Recent trips through the nearby Big Stone National Wildlife Refuge indicates that several species are gathering. We witnessed growing murmurations as we crossed North Dakota a few weeks ago. Soon on a warm, fall afternoon, gulls will glide over our prairie home in poetic symmetry, either as a flock or singular as if on a string, one after another. Over on Big Stone Lake you may catch hundreds of resting coots through the bright yellow autumn colored leaves of dogwood, and the skeins of geese are larger in numbers and ever more present.
What we see here, though, is somewhat meaningless in the overall scheme of migrations, and after years of experience and knowledge of radar use what we see may be as interesting as it is inconclusive. “Studying the movements of one species, let alone the hundreds, is a fundamental challenge,” writes Kyle Horton of the Cornell Lab of Ornithology in an article published in Science Magazine. “Because the drivers of avian migration are so complex, we need a system that captures that complexity.”
Successful migration requires coordination of a variety of physiological, behavioral and ecological systems. “Birds must navigate accurately using multiple cues, time their journeys precisely, deal with winds that may blow them off course, find food in transient and unfamiliar environments, and often re-engineer their bodies to store energy and save weight,” added Benjamin Van Doren, a Cornell co-author of the article with Horton.
The two say environmental drivers, such as temperature, atmospheric pressure and precipitation play important roles in determining when large groups of birds take flight. With so many intermingling factors, the ecology of avian migration is exceedingly complicated — in short, it’s hard to know exactly when birds of a feather will flock together. Then, suddenly disappear. Ah, the mystery!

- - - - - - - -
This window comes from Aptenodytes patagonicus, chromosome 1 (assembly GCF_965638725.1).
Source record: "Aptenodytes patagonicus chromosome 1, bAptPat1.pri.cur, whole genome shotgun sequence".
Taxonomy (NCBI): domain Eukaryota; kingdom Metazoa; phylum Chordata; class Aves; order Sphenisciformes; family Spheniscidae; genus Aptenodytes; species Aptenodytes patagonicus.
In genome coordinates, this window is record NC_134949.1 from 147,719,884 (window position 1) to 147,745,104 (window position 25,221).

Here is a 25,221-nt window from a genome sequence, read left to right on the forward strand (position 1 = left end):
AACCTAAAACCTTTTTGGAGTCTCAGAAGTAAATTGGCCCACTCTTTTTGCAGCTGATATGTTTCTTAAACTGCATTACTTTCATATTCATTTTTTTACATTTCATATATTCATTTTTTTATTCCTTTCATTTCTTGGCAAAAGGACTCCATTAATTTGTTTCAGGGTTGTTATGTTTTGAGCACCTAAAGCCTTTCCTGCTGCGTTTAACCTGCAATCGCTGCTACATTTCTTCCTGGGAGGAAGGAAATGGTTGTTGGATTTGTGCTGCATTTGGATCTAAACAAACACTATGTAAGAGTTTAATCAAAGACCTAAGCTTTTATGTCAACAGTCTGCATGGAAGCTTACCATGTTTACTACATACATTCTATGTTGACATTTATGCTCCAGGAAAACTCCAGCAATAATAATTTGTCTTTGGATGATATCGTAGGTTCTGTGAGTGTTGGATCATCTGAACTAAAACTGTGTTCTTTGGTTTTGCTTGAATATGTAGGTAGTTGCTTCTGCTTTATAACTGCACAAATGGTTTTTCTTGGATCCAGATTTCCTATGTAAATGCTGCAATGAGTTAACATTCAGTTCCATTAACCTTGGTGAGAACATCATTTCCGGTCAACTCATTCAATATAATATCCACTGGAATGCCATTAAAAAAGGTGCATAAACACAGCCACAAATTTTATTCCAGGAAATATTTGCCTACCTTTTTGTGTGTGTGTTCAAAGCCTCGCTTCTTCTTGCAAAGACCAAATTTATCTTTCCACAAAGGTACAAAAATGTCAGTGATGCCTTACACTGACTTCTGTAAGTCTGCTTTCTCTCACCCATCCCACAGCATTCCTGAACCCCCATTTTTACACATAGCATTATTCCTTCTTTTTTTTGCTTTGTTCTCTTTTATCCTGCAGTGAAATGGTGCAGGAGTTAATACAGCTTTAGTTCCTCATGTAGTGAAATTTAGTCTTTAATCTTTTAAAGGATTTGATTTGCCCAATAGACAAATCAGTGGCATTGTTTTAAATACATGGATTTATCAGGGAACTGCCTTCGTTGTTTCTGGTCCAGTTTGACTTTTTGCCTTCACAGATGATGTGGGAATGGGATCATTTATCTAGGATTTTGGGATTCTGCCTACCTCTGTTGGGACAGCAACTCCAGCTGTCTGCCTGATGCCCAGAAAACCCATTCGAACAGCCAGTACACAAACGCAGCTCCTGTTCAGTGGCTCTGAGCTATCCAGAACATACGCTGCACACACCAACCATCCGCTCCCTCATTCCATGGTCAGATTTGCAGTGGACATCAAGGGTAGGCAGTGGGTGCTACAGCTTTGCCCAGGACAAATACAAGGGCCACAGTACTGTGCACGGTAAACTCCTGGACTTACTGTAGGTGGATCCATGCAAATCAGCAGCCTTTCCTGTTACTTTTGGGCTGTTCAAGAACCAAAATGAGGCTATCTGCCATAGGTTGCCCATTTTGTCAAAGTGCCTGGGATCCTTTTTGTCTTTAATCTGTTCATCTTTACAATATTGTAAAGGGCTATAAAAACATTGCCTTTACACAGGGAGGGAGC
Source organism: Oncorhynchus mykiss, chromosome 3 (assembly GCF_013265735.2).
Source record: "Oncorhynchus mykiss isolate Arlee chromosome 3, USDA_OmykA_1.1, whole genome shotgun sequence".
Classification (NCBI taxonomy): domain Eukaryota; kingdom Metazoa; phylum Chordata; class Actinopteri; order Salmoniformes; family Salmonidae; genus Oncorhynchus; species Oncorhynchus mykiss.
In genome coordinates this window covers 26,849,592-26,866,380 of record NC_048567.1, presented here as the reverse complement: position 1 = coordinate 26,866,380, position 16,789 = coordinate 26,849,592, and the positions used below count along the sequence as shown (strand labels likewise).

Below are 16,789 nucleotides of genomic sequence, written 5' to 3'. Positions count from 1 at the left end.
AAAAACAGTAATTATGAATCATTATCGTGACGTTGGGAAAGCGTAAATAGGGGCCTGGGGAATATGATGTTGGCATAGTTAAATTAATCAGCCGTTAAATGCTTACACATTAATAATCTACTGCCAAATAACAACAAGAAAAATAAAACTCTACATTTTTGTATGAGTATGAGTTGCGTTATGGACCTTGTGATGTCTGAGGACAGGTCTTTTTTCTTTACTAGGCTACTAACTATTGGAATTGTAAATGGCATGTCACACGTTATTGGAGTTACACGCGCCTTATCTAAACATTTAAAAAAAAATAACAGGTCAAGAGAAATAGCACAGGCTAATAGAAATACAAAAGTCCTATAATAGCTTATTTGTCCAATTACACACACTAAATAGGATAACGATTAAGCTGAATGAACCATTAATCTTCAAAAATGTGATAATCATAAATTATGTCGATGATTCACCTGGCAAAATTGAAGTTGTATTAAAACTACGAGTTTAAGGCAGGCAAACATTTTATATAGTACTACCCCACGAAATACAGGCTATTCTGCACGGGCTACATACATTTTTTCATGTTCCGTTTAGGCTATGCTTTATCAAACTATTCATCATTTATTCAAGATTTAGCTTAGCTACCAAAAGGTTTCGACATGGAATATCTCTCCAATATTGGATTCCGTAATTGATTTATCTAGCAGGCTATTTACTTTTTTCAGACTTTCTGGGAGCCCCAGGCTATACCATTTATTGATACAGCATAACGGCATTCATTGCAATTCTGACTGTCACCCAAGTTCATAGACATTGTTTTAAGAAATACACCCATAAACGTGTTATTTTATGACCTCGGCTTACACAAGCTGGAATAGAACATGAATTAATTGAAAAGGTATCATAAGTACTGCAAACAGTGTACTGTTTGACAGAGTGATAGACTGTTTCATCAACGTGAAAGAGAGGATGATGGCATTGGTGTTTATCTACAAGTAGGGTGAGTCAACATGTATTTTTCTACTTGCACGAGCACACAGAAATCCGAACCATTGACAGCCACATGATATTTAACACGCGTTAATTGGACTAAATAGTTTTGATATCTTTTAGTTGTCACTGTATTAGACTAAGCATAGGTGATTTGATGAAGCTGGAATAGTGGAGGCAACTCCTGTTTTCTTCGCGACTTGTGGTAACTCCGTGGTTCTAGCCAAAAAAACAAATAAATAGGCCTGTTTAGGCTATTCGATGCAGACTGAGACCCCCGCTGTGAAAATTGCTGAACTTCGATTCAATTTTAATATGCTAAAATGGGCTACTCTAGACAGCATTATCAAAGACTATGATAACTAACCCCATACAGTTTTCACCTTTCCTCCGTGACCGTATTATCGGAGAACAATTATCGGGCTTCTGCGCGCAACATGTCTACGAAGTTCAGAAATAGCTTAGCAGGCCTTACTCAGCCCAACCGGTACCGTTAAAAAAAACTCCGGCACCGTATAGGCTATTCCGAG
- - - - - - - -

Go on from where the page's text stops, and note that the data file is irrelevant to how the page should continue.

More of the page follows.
Each year billions of birds navigate the skies on biannual migrations, traveling great distances at tremendous heights, some thousands of feet in a night’s darkness, back and forth between breeding and wintering sites that sometimes lay a continent apart. Like ancient humans crossing vast seas, some birds plot their courses using the stars. Others follow the ebb and flow of Earth’s electromagnetic field — using it not just as a compass, but as a kind of visual heads-up display to identify their position on the globe.
Ah, the mysteries!
Here on the ground, on our small space of prairie-land, we catch only the hints, those moments of rest and rejuvenation. For the past week our grove has harbored those hundreds of redwings in an ever moving feast taken from an adjacent harvested cornfield. We sat on the deck earlier this week, Mary with her coffee and me with my tea, watching groupings from a few to dozens skitter from the treetop perches to the field, and back again. Ever restless! That afternoon, they were nowhere to be seen. The following morning, the murmur was as loud as the geese gathering in the wetland just over the rise. Then … they were gone.
On a drive through the nearby Big Stone National Wildlife Refuge, on the huge reservoir of damed water, thousands of coots bobbed in wind-blown waves. Warblers darted through the mullein and sumac. Will any be here this morning? Tomorrow? Will there be a sudden explosion of wings lifting all from the water, in seeming chaos, blocking the moon or sun, as some force beckons them into the air? Like the redwings here?
Beyond the mysteries I find a certain sadness about autumn migrations … a feeling so opposite that of the promise of summer felt during spring migrations when the arrival of snow geese are as welcomed as pasque flowers on a prairie hill. Now, though, it’s not unlike watching the taillights of your lover’s car disappearing down the road, a feeling that was so vividly realistic on the afternoon the swallows left so abruptly that they left behind such a startling silence. Or, of waking this morning to discover the grove was completely empty of the murmuration.